Dodoens, Rembert

, a learned physician and botanist, of a West Friesland family of good repute, was born at Mechlin, in 1517. He studied medicine at Louvaine, and afterwards visited the celebrated universities of France and Italy, and to his medical knowledge added an acquaintance with the classics and polite literature. On his return from Italy, his reputation procured him the honour of being appointed physician to the emperors Maximilian II. and Rodolph II. Having been obliged during the civil wars of his time to quit the imperial court, in order to take care of his property at Mechlin and Antwerp, he resided awhile at Cologne, from whence he was persuaded to return to Antwerp but soon afterwards he became professor of physic in the newlyfounded university of Leyden, with an ample stipend. This took place in 1582, and he sustained the credit of his appointment by his lectures and various writings, till death put a period to his labours in March 1585, in the sixtyeighth year of his age. It appears by his epitaph at Leyden, that he left a son of his own name behind him. | Dodoens is recorded to have excelled in a knowledge of the history of his own country, and especially in genealogical inquiries, as well as in medicine. His chief fame at present rests on his botanical publications, particularly his “Pemptades,” or 30 books of the history of plants, in 1 vol. folio, published at Antwerp in 1583, and again in 1612 and 1616. This is still a book of general reference on account of the wooden cuts, which are numerous and expressive. Hailer reckons it “a good and useful work, though not of the first rate.” The author had previously published some lesser works in 8vo, as “Frugum Histona,” printed at Antwerp, in 1552, including the various kinds of corn and pulse, with their virtues and qualities, often copied, as Haller remarks, literally from ancient authors, who perhaps do not always speak of the same plants. This work, likewise, is illustrated by wooden cuts. His “Herbarium Belgicum” first appeared in the German language in 1553, and again in 1557; which last Ci us ius translated into French. From the French edition “Henry Lyte, esquyer” composed his Herbrl, which is pretty nearly a translation of the whole. It was published in 1578, and went through several subsequent editions. This work, in its various languages and editions, is accompanied by wooden cuts, very inferior, for the most part, to those in the above-mentioned “Pemptades.” Halier records an epitome of Dodoens by William Kam, printed at London, in 1606, 4to, under the title of “Little Dodoen.” This we have never seen.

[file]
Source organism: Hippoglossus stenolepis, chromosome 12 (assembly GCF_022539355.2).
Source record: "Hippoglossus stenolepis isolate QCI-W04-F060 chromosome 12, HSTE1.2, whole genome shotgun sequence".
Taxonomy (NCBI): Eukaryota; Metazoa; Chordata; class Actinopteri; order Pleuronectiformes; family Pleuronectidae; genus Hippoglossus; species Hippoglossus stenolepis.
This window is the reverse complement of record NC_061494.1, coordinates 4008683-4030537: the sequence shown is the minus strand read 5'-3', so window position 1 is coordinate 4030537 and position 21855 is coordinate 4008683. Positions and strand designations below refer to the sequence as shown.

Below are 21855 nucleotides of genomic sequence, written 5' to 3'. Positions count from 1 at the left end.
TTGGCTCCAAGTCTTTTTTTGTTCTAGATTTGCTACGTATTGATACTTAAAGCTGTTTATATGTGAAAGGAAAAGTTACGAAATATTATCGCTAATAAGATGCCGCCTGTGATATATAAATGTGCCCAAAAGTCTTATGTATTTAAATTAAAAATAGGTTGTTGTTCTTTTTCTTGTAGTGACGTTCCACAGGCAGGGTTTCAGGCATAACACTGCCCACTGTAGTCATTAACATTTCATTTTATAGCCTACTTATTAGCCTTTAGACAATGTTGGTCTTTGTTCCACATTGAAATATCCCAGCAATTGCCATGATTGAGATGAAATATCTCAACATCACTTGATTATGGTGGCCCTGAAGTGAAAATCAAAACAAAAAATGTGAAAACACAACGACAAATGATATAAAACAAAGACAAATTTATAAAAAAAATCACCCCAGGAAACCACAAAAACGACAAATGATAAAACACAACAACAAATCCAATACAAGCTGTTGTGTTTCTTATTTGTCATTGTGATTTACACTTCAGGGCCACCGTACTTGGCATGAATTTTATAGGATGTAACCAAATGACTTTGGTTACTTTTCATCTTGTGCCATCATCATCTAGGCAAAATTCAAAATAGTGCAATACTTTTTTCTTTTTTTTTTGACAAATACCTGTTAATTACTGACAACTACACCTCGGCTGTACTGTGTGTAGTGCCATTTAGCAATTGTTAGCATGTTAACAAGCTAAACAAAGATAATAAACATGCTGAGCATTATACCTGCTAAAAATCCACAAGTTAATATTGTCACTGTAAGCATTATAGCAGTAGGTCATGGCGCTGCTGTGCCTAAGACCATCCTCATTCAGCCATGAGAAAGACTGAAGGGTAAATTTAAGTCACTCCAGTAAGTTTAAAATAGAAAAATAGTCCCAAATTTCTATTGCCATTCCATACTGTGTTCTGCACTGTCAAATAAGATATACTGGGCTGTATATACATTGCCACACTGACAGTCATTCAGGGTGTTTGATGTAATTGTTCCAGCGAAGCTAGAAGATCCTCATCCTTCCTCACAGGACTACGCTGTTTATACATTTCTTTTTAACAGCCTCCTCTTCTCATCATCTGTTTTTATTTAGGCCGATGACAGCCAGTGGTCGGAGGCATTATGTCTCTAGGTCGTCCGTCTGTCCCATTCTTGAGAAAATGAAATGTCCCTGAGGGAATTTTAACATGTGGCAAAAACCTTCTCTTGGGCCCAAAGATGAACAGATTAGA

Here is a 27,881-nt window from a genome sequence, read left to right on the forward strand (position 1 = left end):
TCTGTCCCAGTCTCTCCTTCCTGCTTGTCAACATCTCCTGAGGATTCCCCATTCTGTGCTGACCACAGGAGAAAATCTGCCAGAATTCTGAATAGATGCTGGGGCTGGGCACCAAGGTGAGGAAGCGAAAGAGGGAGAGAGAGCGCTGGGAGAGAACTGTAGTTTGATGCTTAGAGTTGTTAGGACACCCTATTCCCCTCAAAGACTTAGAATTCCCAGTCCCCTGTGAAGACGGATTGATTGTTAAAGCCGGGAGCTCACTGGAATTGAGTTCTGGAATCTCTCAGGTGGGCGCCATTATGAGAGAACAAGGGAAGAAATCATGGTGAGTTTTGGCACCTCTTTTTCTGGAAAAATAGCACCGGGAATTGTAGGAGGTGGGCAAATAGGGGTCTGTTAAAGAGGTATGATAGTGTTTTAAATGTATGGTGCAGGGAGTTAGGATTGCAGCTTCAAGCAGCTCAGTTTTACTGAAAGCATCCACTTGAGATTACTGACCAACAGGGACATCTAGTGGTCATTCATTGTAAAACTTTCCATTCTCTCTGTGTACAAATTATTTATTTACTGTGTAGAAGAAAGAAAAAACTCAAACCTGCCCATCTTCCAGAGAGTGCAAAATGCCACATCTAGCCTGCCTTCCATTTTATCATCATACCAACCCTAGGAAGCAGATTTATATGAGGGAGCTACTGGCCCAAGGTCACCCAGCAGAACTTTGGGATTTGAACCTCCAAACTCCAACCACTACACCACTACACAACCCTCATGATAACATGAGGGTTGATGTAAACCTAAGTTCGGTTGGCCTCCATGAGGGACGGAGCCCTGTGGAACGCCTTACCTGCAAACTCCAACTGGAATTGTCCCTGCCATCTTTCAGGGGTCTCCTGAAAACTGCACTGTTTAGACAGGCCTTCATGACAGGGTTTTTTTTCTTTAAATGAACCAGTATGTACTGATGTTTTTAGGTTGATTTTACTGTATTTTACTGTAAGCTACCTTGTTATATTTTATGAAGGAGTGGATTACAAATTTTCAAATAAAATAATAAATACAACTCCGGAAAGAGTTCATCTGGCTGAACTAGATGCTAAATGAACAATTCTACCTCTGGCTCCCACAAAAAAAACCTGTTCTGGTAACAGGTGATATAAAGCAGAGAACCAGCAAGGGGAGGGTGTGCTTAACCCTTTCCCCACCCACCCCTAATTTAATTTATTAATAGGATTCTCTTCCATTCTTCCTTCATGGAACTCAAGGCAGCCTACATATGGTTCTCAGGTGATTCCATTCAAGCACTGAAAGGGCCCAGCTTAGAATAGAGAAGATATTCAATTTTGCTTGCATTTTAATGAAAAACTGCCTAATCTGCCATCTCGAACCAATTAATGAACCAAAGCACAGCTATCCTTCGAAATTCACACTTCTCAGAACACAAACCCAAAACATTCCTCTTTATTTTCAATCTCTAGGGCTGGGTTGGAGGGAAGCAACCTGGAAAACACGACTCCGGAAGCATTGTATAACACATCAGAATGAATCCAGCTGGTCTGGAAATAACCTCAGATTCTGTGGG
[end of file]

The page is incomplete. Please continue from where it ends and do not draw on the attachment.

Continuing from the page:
Dodoens published two 8vo volumes of “Imagines” or wooden cuts of plants, with a few remarks, which went through several impressions, but are now seldom used, being superseded by his “Pemptades.” Some of the best of these cuts were employed in his “Florum et Coronariarum Odoratarumque nonnullarum Herbarum Historia,” 8vo, published at Antwerp, in 1569; an elegant little volume, resembling the 8vo editions of Clusius; but all these figures are reprinted in the “Pemptades.” Hailer speaks with praise of the figures in his work on purging and poisonous herbs, barks and roots, Antwerp, 1574, 8vo, and mentions a little book on the Vine, &c. without cuts, neither of which has come under our inspection. 1


Moreri.—Rees’s Cyclopædia.Niceron, vol. XXXVIII.—Freheri Theatrum.—Foppen Bibl. Belg.Haller Bibl. Bot.